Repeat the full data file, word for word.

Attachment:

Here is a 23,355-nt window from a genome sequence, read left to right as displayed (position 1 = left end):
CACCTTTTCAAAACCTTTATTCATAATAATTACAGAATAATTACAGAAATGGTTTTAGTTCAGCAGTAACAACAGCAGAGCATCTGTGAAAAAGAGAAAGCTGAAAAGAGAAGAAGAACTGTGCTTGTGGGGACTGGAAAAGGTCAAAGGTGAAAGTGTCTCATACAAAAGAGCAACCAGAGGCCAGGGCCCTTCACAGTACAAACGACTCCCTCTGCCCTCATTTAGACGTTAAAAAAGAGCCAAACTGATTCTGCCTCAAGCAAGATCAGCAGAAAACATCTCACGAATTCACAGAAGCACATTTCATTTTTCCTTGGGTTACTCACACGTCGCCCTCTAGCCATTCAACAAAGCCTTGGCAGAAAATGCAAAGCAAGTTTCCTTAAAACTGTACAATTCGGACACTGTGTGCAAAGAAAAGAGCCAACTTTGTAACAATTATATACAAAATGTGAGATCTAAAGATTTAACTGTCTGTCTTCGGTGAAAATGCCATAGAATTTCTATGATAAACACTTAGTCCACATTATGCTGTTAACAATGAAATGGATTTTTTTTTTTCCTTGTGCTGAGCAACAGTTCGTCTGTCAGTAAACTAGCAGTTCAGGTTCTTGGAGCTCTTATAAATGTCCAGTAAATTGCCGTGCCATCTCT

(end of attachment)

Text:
Here is a 23,355-nt window from a genome sequence, read left to right as displayed (position 1 = left end):
CACCTTTTCAAAACCTTTATTCATAATAATTACAGAATAATTACAGAAATGGTTTTAGTTCAGCAGTAACAACAGCAGAGCATCTGTGAAAAAGAGAAAGCTGAAAAGAGAAGAAGAACTGTGCTTGTGGGGACTGGAAAAGGTCAAAGGTGAAAGTGTCTCATACAAAAGAGCAACCAGAGGCCAGGGCCCTTCACAGTACAAACGACTCCCTCTGCCCTCATTTAGACGTTAAAAAAGAGCCAAACTGATTCTGCCTCAAGCAAGATCAGCAGAAAACATCTCACGAATTCACAGAAGCACATTTCATTTTTCCTTGGGTTACTCACACGTCGCCCTCTAGCCATTCAACAAAGCCTTGGCAGAAAATGCAAAGCAAGTTTCCTTAAAACTGTACAATTCGGACACTGTGTGCAAAGAAAAGAGCCAACTTTGTAACAATTATATACAAAATGTGAGATCTAAAGATTTAACTGTCTGTCTTCGGTGAAAATGCCATAGAATTTCTATGATAAACACTTAGTCCACATTATGCTGTTAACAATGAAATGGATTTTTTTTTTTCCTTGTGCTGAGCAACAGTTCGTCTGTCAGTAAACTAGCAGTTCAGGTTCTTGGAGCTCTTATAAATGTCCAGTAAATTGCCGTGCCATCTCT